Recovering at Home

Q: What can I expect when I am recovering at home?

A: Within 5 to 10 days, most patients are eager to leave the hospital despite some apprehension about giving up the security of an expert medical team. It is important to be patient with the pace of recovery, even after discharge from the hospital.

Remember, fatigue is normal after a major operation like heart surgery. You shouldn't be surprised to find that one day you feel strong, while the next day you feel tired and weak. Don't get discouraged; your recuperation period will allow the body to heal, replenish its blood content, and increase its strength and endurance.

CUMC has both in-patient and out-patient cardiac rehabilitation programs. We can refer patients to a variety of home health care agencies if necessary for post-discharge home care and cardiac rehabilitation. Please speak with your physician and social worker about these options.

Q: How do I pace myself once I am home?


  • Rapid change of position (sitting to standing or vice versa) may be accompanied by dizziness if done too quickly.
  • Rest whenever you get tired.
  • Rest between activities. If you need to rest for more than one hour after an activity, you may be pushing yourself too hard. Do a little less the next day.
  • Avoid placing undue strain on your chest region by sitting in one position for long periods of time.
  • When sitting or standing, use your leg muscles—do not use your arms to lower or raise yourself from your chair.
  • Do not cross your legs—it interferes with blood flow.
  • Avoid prolonged periods of inactivity (like long car trips or air travel).

Q: What does a daily routine look like?

A: We suggest you identify and stick to a regular daily routine. This will I help you build your strength and help you recover faster.

  • Try to get 6 to 8 hours of sleep each night. Go to bed at the same time each night.
  • Wake up and shower each morning at approximately the same time.
  • Weigh yourself daily.
  • Take your temperature (if you feel warm or if you have chills).
  • Get dressed in regular daytime clothes. This will make you feel more like being active.
  • Eat breakfast.
  • Take your medication.
  • Plan your day during breakfast to help you from getting too tired.
  • Follow the walking plan provided by your physical therapist.
  • Avoid prolonged naps in the daytime—they may prevent you from sleeping at night.

Q: How should I shower and take care of my incision(s)?

A: You may shower if your surgeon has approved this prior to discharge. Your incisions may itch or feel sore, tight or numb for a few weeks. Some bruising around the incisions is also normal.

  • Use warm (not hot) water.
  • You may wash your incisions gently with soap and water, but do not scrub them.
  • Pat your incisions dry.
  • Do not take baths or use powders or lotions near the incisions.

You may have white pieces of tape on your chest. These are called "steri strips". They will gradually fall off. If they have not fallen off in two weeks, gently peel them off.

If you find it more comfortable, a thin layer of gauze may be placed over the incision(s). Women may wish to place cotton or soft material between the bra and incision.

Q: Should I weigh myself?

A: Weigh yourself daily. Rapid weight gain can be a sign that your heart is not pumping efficiently. If you gain more than 2–3 pounds in one day or more than 3–5 pounds in one week, call your cardiologist.

Q: Should I take my temperature?

A: If you feel warm or chilled, take your temperature 3 times a day (morning, afternoon and evening). Call your cardiologist if your temperature exceeds 100.4 degrees.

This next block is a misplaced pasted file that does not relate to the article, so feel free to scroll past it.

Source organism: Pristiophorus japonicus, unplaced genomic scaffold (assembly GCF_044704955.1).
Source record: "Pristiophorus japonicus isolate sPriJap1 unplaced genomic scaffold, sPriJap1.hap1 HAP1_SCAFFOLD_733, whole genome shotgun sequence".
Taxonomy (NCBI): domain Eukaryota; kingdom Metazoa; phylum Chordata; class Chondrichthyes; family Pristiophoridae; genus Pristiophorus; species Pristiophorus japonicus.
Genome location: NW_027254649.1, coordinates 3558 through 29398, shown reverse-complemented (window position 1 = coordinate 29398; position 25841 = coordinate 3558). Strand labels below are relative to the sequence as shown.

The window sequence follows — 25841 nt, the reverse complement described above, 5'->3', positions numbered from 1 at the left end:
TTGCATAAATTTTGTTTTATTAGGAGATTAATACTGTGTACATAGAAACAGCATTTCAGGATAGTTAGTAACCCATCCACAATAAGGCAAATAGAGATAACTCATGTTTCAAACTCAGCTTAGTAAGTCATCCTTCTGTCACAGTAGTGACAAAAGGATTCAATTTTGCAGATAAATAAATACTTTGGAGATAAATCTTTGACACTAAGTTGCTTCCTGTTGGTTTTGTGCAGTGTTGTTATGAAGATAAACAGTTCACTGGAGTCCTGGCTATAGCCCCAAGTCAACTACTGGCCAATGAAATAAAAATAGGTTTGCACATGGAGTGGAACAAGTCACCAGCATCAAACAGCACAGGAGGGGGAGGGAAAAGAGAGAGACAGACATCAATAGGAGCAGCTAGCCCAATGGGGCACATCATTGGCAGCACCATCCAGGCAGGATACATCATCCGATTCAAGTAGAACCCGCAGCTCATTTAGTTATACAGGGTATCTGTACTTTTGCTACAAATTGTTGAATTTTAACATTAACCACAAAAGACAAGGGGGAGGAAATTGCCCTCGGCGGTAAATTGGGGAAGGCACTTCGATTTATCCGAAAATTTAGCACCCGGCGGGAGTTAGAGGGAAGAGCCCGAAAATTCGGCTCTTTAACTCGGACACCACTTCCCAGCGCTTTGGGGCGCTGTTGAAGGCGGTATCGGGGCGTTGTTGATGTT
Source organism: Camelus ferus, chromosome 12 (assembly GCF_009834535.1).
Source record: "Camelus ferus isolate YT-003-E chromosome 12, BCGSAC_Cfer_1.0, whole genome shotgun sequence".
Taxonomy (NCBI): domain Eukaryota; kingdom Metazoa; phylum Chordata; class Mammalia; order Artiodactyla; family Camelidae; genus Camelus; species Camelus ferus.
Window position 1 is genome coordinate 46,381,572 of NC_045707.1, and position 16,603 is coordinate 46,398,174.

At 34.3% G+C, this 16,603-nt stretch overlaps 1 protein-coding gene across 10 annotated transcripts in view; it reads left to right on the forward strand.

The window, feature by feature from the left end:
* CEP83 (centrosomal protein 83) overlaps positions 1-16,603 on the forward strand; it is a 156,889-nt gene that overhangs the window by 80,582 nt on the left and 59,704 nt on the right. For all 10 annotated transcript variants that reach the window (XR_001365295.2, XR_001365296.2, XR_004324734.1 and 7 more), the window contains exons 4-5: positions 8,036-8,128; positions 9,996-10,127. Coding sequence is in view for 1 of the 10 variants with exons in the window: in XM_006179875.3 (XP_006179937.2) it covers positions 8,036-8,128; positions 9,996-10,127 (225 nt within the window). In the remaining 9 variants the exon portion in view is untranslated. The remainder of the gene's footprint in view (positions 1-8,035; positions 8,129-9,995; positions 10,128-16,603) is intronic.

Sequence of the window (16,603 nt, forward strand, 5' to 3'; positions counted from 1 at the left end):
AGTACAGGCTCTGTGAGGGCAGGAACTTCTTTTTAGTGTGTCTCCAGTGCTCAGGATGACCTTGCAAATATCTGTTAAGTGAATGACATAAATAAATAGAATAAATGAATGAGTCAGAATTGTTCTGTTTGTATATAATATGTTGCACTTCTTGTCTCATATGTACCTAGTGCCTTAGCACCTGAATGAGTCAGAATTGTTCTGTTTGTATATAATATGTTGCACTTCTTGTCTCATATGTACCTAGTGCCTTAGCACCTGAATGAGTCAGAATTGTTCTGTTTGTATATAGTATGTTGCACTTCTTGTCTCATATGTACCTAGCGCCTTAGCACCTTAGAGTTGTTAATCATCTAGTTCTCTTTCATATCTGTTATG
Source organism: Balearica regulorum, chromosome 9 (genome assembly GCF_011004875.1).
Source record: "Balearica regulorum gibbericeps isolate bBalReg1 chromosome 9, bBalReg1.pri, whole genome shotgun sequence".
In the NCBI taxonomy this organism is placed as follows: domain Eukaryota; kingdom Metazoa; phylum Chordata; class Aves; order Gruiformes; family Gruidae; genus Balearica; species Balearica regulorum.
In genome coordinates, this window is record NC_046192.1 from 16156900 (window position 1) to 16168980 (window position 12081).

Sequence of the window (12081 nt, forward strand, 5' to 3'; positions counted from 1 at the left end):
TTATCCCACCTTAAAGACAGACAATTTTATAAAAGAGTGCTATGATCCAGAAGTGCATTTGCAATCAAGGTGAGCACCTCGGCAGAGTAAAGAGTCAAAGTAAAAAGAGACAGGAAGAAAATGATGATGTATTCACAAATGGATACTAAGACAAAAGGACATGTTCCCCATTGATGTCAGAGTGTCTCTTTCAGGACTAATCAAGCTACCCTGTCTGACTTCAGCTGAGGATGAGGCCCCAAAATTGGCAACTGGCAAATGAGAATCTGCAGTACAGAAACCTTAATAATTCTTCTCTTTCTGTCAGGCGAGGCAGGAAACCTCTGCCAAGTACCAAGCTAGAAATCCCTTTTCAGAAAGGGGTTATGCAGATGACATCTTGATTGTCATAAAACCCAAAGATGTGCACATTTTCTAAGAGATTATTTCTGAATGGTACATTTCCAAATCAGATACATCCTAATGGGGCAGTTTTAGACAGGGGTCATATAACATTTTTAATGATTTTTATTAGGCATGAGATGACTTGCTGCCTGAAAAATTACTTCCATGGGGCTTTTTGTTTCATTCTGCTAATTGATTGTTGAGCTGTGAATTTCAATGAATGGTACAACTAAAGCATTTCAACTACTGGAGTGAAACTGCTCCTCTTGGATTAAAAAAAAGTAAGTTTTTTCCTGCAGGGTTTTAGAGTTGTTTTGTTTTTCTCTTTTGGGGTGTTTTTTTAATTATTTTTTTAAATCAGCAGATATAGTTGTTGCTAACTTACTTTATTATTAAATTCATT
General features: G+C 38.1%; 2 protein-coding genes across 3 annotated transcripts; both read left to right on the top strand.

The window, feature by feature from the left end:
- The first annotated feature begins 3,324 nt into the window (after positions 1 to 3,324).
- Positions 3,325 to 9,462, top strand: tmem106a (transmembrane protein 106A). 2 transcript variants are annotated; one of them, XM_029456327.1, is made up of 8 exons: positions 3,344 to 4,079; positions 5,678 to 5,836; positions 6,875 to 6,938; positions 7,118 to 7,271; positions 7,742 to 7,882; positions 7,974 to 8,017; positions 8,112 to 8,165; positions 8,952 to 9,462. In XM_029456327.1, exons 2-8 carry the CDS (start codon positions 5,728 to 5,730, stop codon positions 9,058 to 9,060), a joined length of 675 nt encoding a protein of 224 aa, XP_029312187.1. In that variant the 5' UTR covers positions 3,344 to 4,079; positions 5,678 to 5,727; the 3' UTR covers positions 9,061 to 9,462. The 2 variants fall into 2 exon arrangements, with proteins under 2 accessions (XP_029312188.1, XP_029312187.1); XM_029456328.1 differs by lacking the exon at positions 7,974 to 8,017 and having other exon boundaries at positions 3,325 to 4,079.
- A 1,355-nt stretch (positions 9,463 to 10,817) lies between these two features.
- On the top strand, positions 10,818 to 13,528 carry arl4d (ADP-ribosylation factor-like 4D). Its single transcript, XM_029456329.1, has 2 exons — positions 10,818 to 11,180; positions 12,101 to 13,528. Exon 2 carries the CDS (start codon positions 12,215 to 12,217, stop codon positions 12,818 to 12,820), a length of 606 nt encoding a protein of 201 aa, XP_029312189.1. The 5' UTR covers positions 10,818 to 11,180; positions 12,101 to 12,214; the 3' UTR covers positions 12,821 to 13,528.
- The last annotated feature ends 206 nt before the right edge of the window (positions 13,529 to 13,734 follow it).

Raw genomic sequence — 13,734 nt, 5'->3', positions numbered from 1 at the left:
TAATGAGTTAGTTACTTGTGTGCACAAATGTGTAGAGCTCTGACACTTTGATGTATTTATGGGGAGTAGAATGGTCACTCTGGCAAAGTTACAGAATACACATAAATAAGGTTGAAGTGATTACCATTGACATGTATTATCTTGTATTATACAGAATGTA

Q: What is the best meal plan to follow?

A: You may notice that after surgery you have lost your appetite for food or just feel too tired to eat. This is very common, but you need nourishment to enable your body to heal and get stronger.

  • Eat a balanced diet and drink adequate fluids to encourage a return to your normal bowel pattern. Do not take laxatives unless specifically instructed by your doctor.
  • If your physician recommends a diet based on your individual needs, you should have received written information to help you follow the plan at home.
  • Eat a variety of foods. You may want to eat many small meals throughout the day instead of three larger meals.
  • Avoid too much saturated fat and cholesterol.
  • Eat foods with adequate starch and fiber.
  • Avoid too much sodium/salt.
  • Avoid too much sugar.
  • Maintain ideal weight (consult your physician).

Q: What are the rules about medications?

A: Take all medications prescribed by your doctor as directed. Do not change the dosage of your medication without your doctor's approval.

Q: How is pain relief managed?

A: If your doctor did not prescribe a pain medication prior to discharge, Extra Strength Tylenol™ is an effective painkiller for pain around your incisions or your chest. If Tylenol™ does not control the pain or the pain becomes more severe or happens more often, call your surgeon or your cardiologist.

Q: What if I have swelling?

A: Your legs may swell a little, especially if you had veins removed from your legs during surgery. This occurs because excess fluid collects in the tissue when you are not moving around as much. To control the swelling:

  • Get up once an hour and walk around for a few minutes.
  • When sitting or sleeping, keep your leg(s) elevated. To help with circulation, avoid crossing your legs.

Q: Exercise Program.

A: The following exercises are to be done in conjunction with the walking program.

Leg Strengthening-Sitting

Purpose: To strengthen your thigh muscles.
Position: Sit on a firm chair with both feet flat on the floor.
Action: Lift your foot slowly until leg is completely straight. Hold. Slowly lower your foot down. Repeat.

Foot Taps-Sitting

Purpose: To increase motion in your ankles, to improve circulation, and to improve the strength of your ankle muscles.
Position: Sit in a chair and place both feet flat on the floor. (This can also be done lying in bed).
Action: Leaving your feet on the floor, tap your foot up and down. Each time, raise your foot as high as possible. Repeat.

Knee Raises-Sitting

Purpose: To Strengthen your hip muscles.
Position: Sit in a chair with both feet flat on the floor.
Action: Raise one knee up towards your chest as high as possible. Slowly lower it. Repeat.

Shoulder Exercise

Purpose: To increase the motion in your shoulder and/or to strengthen your shoulder muscles.
Position: Stand with your arms at your side
Action: Raise your arm straight up above your head. Lower it back down and raise other arm up. Relax. Repeat.

Q: What is the usual walking program?

A: Studies have shown that people who exercise at least 30 minutes per day, 5 days a week remain healthier and experience fewer problems. They may also live longer. Most patients should be capable of walking at least 1-1.5 miles per day at one month after surgery.